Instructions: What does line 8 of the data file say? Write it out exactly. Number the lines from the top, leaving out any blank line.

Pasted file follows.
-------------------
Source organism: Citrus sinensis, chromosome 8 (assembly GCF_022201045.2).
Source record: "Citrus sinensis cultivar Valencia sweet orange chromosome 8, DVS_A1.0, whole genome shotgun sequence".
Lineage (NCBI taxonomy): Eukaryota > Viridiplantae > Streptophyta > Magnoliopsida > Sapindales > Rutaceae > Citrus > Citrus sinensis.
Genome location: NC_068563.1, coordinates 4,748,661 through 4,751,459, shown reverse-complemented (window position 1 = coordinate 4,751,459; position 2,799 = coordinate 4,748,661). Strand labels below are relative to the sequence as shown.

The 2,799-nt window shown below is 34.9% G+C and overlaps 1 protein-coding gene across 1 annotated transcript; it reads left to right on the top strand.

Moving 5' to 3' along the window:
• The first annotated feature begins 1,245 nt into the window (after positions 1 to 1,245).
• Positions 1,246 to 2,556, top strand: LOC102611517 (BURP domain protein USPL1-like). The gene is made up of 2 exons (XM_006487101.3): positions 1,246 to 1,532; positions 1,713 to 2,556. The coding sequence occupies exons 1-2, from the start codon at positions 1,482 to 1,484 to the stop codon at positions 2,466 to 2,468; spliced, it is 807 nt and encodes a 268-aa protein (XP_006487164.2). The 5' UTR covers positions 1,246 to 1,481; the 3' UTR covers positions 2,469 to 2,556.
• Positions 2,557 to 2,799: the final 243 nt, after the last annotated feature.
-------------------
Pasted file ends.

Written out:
• Positions 1,246 to 2,556, top strand: LOC102611517 (BURP domain protein USPL1-like). The gene is made up of 2 exons (XM_006487101.3): positions 1,246 to 1,532; positions 1,713 to 2,556. The coding sequence occupies exons 1-2, from the start codon at positions 1,482 to 1,484 to the stop codon at positions 2,466 to 2,468; spliced, it is 807 nt and encodes a 268-aa protein (XP_006487164.2). The 5' UTR covers positions 1,246 to 1,481; the 3' UTR covers positions 2,469 to 2,556.